Band of Brothers Engaging Boys and Men as Allies to Prevent Violence against Women in India
With this week’s theme of 16 Days of Activism Against Gender -Based Violence, it is only relevant to highlight the inspirational story of three brothers from the state of West Bengal, India who are fighting to prevent and end gender-based violence.
Primary prevention of sexual violence and other forms of gender-violence can be accomplished if we as a society can engage young boys and men as allies to join this common cause. Brothers Ravi, Nishi and Rishi Kant serve as an outstanding example with their powerful campaign to end violence against women and girls in India. In 2001, they started a not- for-profit organization, Shakti Vahini, which tackles issues such as the dangerously skewed gender ratio and female infanticide, and trafficking of women and girls. Their activism started at a time in India when it was rare of young men to openly advocate for and fight for women’s issues prevalent in rural areas.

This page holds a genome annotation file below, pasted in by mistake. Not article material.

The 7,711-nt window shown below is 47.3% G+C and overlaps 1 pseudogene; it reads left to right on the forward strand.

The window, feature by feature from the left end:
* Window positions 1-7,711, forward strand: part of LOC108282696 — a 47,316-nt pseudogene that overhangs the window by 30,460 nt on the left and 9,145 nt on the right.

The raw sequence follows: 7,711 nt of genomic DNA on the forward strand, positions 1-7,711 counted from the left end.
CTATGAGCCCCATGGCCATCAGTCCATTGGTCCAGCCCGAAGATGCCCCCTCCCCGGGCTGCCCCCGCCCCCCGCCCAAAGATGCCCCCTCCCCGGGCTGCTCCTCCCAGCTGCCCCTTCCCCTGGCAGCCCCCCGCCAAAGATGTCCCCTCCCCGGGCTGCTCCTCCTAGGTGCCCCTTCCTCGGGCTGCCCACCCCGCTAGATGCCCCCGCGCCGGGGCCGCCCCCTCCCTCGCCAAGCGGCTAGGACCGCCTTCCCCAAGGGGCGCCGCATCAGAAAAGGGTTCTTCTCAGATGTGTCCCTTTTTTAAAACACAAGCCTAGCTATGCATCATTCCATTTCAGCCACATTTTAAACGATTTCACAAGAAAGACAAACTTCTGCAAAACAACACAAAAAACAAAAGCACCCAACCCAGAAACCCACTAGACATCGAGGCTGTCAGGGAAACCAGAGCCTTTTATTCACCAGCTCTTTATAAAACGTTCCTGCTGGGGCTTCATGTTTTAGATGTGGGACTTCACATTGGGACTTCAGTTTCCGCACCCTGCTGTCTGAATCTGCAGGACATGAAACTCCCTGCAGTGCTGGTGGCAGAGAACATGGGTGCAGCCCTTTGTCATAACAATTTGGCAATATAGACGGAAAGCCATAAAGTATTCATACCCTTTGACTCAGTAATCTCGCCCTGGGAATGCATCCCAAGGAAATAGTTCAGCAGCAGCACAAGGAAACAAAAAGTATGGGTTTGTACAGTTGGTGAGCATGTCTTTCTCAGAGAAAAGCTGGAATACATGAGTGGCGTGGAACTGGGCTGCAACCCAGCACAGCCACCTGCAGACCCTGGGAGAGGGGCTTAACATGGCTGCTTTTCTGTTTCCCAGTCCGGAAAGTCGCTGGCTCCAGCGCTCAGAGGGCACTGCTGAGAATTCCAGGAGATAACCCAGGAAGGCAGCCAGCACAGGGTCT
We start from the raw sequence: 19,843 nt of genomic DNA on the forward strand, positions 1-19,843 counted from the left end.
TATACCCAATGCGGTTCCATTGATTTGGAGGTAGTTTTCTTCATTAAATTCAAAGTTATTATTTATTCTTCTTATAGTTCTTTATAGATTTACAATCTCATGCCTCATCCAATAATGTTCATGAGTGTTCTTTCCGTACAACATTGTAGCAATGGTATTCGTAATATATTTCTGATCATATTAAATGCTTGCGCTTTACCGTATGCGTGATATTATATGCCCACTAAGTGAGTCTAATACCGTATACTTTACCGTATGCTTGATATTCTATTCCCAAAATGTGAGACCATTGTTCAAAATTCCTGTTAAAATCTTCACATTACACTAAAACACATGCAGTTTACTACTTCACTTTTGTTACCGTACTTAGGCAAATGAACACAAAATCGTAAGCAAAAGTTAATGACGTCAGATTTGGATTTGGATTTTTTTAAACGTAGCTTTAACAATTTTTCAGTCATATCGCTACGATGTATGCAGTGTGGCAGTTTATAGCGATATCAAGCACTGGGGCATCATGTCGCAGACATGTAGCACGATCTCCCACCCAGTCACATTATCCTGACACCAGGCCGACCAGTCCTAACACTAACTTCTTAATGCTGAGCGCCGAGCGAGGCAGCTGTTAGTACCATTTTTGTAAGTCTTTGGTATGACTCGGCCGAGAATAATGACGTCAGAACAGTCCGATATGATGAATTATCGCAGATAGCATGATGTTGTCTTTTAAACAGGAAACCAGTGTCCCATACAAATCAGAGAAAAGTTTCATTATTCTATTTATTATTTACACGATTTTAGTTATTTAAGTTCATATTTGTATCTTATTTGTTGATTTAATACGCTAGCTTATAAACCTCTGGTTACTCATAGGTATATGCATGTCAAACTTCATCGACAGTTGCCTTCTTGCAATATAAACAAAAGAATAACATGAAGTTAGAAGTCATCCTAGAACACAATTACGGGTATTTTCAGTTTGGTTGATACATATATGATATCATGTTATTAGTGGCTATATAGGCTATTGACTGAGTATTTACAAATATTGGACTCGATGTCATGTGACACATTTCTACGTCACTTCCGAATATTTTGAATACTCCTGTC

In addition to providing comprehensive responses and intervention strategies to young girls who are trafficked and offering them legal and emotional support, the brothers have also collaborated with the police in training them to effectively and sensitively handle gender violence cases.
The brothers are also creating awareness about preventing gender violence. They are talking to young boys and men in villages about respecting women, negative consequences of abuse and the benefits of a girl child. They are finding ways to engage boys and men in villages to be a part of this social movement. According to an interview with Rishi Kant, “violence against women and girls cannot be eliminated unless men became equal partners. Intervention programs must take into account young boys, as it is very important to sensitize them to women’s issues from a very young age. I would urge more men to come forward and work for the elimination for violence against women and girls. The battle cannot be won if men are not equal partners”
For more information on engaging men and boys as allies, see: